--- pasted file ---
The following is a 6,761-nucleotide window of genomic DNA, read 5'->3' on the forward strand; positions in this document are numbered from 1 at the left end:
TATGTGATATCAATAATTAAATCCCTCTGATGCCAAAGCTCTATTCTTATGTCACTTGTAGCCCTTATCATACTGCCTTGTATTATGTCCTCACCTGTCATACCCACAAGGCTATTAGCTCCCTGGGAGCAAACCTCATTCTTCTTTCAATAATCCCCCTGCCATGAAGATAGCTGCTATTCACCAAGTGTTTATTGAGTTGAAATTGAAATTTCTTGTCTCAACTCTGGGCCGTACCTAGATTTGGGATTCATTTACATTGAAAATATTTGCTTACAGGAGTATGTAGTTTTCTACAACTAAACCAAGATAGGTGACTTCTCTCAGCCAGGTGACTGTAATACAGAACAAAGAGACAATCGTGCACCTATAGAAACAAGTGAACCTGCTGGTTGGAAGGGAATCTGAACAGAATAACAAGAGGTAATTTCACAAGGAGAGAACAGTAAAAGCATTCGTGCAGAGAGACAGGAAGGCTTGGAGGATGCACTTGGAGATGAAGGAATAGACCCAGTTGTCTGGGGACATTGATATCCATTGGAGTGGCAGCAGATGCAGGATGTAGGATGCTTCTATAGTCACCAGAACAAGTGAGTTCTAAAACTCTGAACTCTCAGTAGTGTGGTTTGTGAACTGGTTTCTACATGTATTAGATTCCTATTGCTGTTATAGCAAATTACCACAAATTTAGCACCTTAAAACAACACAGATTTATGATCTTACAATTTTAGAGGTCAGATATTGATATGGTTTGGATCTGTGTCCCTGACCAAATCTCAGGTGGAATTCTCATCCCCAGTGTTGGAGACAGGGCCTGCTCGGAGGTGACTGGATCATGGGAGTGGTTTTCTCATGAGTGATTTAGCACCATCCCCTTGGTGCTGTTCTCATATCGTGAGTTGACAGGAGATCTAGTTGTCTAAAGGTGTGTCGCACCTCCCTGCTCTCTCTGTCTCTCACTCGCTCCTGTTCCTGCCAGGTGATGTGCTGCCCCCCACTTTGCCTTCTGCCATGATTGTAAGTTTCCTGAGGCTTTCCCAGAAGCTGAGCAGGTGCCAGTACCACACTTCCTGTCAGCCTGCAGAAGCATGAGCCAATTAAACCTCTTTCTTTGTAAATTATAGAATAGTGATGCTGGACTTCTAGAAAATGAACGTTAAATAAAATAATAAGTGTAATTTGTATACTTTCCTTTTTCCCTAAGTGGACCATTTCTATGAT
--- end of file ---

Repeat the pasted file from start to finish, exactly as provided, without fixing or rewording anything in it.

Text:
The following is a 6,761-nucleotide window of genomic DNA, read 5'->3' on the forward strand; positions in this document are numbered from 1 at the left end:
TATGTGATATCAATAATTAAATCCCTCTGATGCCAAAGCTCTATTCTTATGTCACTTGTAGCCCTTATCATACTGCCTTGTATTATGTCCTCACCTGTCATACCCACAAGGCTATTAGCTCCCTGGGAGCAAACCTCATTCTTCTTTCAATAATCCCCCTGCCATGAAGATAGCTGCTATTCACCAAGTGTTTATTGAGTTGAAATTGAAATTTCTTGTCTCAACTCTGGGCCGTACCTAGATTTGGGATTCATTTACATTGAAAATATTTGCTTACAGGAGTATGTAGTTTTCTACAACTAAACCAAGATAGGTGACTTCTCTCAGCCAGGTGACTGTAATACAGAACAAAGAGACAATCGTGCACCTATAGAAACAAGTGAACCTGCTGGTTGGAAGGGAATCTGAACAGAATAACAAGAGGTAATTTCACAAGGAGAGAACAGTAAAAGCATTCGTGCAGAGAGACAGGAAGGCTTGGAGGATGCACTTGGAGATGAAGGAATAGACCCAGTTGTCTGGGGACATTGATATCCATTGGAGTGGCAGCAGATGCAGGATGTAGGATGCTTCTATAGTCACCAGAACAAGTGAGTTCTAAAACTCTGAACTCTCAGTAGTGTGGTTTGTGAACTGGTTTCTACATGTATTAGATTCCTATTGCTGTTATAGCAAATTACCACAAATTTAGCACCTTAAAACAACACAGATTTATGATCTTACAATTTTAGAGGTCAGATATTGATATGGTTTGGATCTGTGTCCCTGACCAAATCTCAGGTGGAATTCTCATCCCCAGTGTTGGAGACAGGGCCTGCTCGGAGGTGACTGGATCATGGGAGTGGTTTTCTCATGAGTGATTTAGCACCATCCCCTTGGTGCTGTTCTCATATCGTGAGTTGACAGGAGATCTAGTTGTCTAAAGGTGTGTCGCACCTCCCTGCTCTCTCTGTCTCTCACTCGCTCCTGTTCCTGCCAGGTGATGTGCTGCCCCCCACTTTGCCTTCTGCCATGATTGTAAGTTTCCTGAGGCTTTCCCAGAAGCTGAGCAGGTGCCAGTACCACACTTCCTGTCAGCCTGCAGAAGCATGAGCCAATTAAACCTCTTTCTTTGTAAATTATAGAATAGTGATGCTGGACTTCTAGAAAATGAACGTTAAATAAAATAATAAGTGTAATTTGTATACTTTCCTTTTTCCCTAAGTGGACCATTTCTATGAT